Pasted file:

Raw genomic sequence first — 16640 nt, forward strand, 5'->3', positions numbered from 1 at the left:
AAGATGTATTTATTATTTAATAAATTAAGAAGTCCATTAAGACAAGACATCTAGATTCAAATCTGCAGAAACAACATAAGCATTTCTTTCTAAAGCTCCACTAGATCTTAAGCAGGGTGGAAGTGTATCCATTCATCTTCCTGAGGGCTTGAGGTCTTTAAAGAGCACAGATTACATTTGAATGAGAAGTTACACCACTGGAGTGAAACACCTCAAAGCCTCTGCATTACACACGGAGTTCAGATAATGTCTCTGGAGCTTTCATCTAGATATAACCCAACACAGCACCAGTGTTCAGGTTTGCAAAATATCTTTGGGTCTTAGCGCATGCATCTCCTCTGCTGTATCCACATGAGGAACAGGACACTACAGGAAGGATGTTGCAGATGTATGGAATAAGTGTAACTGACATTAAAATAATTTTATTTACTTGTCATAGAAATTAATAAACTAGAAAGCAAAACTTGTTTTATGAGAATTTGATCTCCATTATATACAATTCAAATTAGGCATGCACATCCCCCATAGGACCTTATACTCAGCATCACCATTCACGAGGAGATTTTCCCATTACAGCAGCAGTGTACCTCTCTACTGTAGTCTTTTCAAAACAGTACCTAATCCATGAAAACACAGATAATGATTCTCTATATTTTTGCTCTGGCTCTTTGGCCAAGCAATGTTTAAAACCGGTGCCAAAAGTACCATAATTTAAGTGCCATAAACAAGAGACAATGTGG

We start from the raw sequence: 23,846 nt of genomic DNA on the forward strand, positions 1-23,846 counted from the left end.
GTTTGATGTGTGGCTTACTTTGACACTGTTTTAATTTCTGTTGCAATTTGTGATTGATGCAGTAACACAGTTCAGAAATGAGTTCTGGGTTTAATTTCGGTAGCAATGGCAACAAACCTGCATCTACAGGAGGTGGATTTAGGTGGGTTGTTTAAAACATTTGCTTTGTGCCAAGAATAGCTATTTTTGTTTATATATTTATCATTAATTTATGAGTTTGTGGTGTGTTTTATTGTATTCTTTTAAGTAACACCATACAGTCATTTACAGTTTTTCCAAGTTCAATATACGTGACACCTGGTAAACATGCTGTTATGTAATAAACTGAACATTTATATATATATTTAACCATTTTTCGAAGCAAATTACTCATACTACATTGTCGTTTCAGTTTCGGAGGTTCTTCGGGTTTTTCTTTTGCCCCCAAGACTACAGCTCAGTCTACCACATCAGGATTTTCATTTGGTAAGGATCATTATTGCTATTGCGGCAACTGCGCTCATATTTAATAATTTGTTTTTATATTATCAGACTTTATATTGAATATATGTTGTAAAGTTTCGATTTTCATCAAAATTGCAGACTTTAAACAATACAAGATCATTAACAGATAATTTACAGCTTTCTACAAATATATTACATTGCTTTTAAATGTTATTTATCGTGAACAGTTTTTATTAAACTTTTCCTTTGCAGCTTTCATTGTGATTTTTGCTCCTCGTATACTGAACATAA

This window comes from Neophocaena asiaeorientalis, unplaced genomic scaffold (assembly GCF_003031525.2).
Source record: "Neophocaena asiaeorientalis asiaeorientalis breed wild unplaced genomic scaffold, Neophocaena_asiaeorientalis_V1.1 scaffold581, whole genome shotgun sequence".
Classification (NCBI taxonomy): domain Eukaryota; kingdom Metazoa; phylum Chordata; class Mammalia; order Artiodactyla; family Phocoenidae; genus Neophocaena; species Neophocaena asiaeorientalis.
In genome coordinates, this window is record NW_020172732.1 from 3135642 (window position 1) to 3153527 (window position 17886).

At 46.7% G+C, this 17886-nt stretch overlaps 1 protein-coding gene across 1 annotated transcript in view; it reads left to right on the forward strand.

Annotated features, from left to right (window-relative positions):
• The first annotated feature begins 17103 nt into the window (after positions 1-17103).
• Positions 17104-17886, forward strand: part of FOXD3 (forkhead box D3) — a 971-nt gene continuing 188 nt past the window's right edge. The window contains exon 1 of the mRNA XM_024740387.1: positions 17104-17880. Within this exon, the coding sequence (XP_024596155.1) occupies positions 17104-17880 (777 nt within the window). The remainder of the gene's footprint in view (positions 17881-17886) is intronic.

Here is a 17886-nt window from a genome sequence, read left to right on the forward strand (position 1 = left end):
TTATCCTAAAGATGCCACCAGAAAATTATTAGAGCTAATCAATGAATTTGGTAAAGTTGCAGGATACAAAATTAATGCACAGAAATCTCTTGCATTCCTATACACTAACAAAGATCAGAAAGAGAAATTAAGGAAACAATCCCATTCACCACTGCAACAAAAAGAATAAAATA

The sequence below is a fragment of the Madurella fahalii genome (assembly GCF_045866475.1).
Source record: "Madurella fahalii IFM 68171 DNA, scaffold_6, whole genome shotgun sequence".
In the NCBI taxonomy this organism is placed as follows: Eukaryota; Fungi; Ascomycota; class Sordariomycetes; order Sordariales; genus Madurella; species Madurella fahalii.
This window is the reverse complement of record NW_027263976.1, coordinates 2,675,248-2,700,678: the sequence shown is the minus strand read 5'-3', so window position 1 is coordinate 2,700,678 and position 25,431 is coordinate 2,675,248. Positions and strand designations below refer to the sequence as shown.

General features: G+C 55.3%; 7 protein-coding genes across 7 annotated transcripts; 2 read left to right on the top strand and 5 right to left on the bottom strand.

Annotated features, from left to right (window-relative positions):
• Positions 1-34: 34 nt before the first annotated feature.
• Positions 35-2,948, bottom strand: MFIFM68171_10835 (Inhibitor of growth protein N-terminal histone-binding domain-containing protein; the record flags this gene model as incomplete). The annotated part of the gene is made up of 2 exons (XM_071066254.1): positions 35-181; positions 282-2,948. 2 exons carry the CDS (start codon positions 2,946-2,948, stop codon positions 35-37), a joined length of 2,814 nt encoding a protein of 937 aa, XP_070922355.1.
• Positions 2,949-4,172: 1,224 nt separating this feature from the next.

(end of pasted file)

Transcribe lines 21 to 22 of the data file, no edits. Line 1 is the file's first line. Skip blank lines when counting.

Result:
• Positions 1-34: 34 nt before the first annotated feature.
• Positions 35-2,948, bottom strand: MFIFM68171_10835 (Inhibitor of growth protein N-terminal histone-binding domain-containing protein; the record flags this gene model as incomplete). The annotated part of the gene is made up of 2 exons (XM_071066254.1): positions 35-181; positions 282-2,948. 2 exons carry the CDS (start codon positions 2,946-2,948, stop codon positions 35-37), a joined length of 2,814 nt encoding a protein of 937 aa, XP_070922355.1.